Abiomed - An Up-And-Coming Medical Device Maker

As for long-term competitive advantages, Abiomed does not really hold any that are extremely durable. Sure, the company owns a phalanx of patents, but these can be challenged or worked around. Probably the strongest competitive advantages are the high barriers to entry, given FDA approval requirements and securing Medicare and private insurance coverage. Abiomed's first-mover status and virtual monopoly position also gives it "pole position" in the market, as cardiologists become familiar with the product and less likely to accept a competitor.


There are two major immediate term risks that could hit Abiomed.

The first is theoretical and par for the course in medical devices - safety. Should Impella fail, or be shown to be ineffective or dangerous, Abiomed would be hit very, very hard, as this is its only product. Given the device's years-long efficacy profile, this seems like a low likelihood event, but still one worth mentioning.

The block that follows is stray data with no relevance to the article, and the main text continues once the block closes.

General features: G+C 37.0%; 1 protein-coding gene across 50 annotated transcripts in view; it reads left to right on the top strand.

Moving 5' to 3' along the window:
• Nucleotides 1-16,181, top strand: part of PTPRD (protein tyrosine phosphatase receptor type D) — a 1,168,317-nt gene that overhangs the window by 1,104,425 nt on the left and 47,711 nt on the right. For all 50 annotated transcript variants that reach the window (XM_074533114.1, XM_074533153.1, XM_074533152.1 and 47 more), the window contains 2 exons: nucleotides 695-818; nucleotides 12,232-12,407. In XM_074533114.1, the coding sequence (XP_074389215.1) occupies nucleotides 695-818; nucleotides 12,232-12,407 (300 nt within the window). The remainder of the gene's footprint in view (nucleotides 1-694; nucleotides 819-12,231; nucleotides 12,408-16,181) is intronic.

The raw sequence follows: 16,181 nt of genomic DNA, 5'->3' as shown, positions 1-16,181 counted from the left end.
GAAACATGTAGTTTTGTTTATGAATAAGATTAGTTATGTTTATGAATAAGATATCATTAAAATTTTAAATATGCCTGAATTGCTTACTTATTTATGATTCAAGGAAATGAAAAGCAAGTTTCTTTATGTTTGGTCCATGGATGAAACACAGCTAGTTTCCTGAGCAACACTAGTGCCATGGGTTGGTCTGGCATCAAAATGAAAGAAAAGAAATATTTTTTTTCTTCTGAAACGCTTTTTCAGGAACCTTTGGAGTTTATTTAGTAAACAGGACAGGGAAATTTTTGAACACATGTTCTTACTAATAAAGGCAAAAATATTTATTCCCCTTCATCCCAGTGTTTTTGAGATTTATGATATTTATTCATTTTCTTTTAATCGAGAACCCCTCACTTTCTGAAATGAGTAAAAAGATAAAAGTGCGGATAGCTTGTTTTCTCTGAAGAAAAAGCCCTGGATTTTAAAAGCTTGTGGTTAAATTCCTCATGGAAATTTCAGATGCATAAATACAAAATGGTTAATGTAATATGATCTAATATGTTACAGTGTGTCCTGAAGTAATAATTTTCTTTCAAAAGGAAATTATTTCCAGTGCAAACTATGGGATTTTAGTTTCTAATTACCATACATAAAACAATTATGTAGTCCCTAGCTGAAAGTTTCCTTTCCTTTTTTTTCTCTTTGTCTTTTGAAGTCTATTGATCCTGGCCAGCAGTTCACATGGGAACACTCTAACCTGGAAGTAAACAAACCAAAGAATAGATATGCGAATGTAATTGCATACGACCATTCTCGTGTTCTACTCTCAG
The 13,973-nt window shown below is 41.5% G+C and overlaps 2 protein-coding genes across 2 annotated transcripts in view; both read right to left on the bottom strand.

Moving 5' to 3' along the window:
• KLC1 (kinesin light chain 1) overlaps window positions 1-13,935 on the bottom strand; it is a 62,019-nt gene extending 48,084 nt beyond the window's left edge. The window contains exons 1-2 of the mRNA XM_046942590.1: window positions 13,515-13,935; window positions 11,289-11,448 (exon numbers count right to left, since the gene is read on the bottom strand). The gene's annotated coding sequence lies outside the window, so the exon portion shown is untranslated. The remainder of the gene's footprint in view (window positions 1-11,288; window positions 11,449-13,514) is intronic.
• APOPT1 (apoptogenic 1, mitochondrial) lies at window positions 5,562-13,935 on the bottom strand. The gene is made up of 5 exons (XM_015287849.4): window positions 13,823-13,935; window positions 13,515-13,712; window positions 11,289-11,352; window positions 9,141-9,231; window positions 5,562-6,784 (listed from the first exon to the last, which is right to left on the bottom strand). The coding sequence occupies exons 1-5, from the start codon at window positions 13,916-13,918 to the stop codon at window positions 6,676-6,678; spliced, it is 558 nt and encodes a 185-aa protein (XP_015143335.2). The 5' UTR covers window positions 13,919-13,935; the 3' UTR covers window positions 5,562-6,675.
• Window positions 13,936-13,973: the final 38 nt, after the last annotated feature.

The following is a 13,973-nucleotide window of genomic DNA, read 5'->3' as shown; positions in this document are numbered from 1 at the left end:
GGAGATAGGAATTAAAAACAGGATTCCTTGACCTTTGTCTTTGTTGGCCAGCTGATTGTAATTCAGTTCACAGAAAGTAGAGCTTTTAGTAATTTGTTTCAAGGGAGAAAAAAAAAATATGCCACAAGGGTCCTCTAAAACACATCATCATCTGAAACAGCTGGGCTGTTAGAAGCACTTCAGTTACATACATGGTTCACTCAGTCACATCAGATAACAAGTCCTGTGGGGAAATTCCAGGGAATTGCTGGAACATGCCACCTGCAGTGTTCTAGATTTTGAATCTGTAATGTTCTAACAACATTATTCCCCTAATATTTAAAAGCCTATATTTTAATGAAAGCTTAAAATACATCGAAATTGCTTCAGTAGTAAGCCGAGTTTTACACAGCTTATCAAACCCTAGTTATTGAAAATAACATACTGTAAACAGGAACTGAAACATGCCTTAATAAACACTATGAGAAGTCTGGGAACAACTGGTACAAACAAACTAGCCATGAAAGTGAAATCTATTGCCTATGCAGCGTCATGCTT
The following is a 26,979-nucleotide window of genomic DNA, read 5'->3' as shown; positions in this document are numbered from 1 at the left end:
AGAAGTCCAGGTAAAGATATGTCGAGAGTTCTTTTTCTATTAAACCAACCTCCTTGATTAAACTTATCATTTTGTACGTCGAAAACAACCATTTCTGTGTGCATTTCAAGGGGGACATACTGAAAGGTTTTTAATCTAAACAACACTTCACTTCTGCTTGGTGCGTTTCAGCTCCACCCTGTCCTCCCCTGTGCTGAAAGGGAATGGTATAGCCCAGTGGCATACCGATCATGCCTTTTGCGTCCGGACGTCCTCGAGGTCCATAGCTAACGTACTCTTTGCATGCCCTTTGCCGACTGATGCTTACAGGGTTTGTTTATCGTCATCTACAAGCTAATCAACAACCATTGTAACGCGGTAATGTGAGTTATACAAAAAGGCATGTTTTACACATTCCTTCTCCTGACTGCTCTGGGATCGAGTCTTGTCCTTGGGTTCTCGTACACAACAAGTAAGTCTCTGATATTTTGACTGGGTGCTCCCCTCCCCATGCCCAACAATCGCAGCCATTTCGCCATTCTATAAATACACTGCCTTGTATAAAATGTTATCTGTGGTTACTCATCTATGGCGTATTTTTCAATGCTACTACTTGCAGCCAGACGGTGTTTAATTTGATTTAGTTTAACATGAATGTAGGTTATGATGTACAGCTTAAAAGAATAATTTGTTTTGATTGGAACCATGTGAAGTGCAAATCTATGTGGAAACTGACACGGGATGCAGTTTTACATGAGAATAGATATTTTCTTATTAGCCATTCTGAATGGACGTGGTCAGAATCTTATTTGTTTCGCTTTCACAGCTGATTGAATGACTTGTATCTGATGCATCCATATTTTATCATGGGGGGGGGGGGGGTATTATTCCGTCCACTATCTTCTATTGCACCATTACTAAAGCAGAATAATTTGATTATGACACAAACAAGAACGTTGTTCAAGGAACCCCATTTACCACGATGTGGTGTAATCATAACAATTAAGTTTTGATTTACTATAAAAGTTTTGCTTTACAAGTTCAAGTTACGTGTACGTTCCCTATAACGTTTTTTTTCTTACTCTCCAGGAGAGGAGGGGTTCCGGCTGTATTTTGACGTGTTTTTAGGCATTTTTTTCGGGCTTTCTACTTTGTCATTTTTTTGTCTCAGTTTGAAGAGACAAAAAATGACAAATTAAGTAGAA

Secondly, and more likely, are reimbursement challenges. The nature of Impella's patient demographics means that Abiomed earns a substantial amount of its revenue from Medicare. Last year, the stock was hit on news that Medicare was cutting Impella reimbursement rates by 35%. This ultimately turned out to be lower (19%). However, it is still a good example of the power of the government over the earnings potential for medical device firms, not to mention the movement of their stock prices.

Conclusion and Business Model Rating

Abiomed is an intriguing, upcoming medical device company dominating a large and growing need. We see a robust growth runway for the firm, along with a big lead and no current direct competition. While prospective competition, reimbursement concerns, and a very aggressive valuation are concerns, the business is an attractive one.

Quick Summary

Abiomed is a medical device company focused on the heart. Virtually all of the company's revenue is from sales of the Impella percutaneous heart pump, a device which relieves the burden on the heart during surgery. Currently the device is approved for high-risk percutaneous coronary intervention (angioplasty) surgery, cardiogenic shock, and right-side heart failure procedures.

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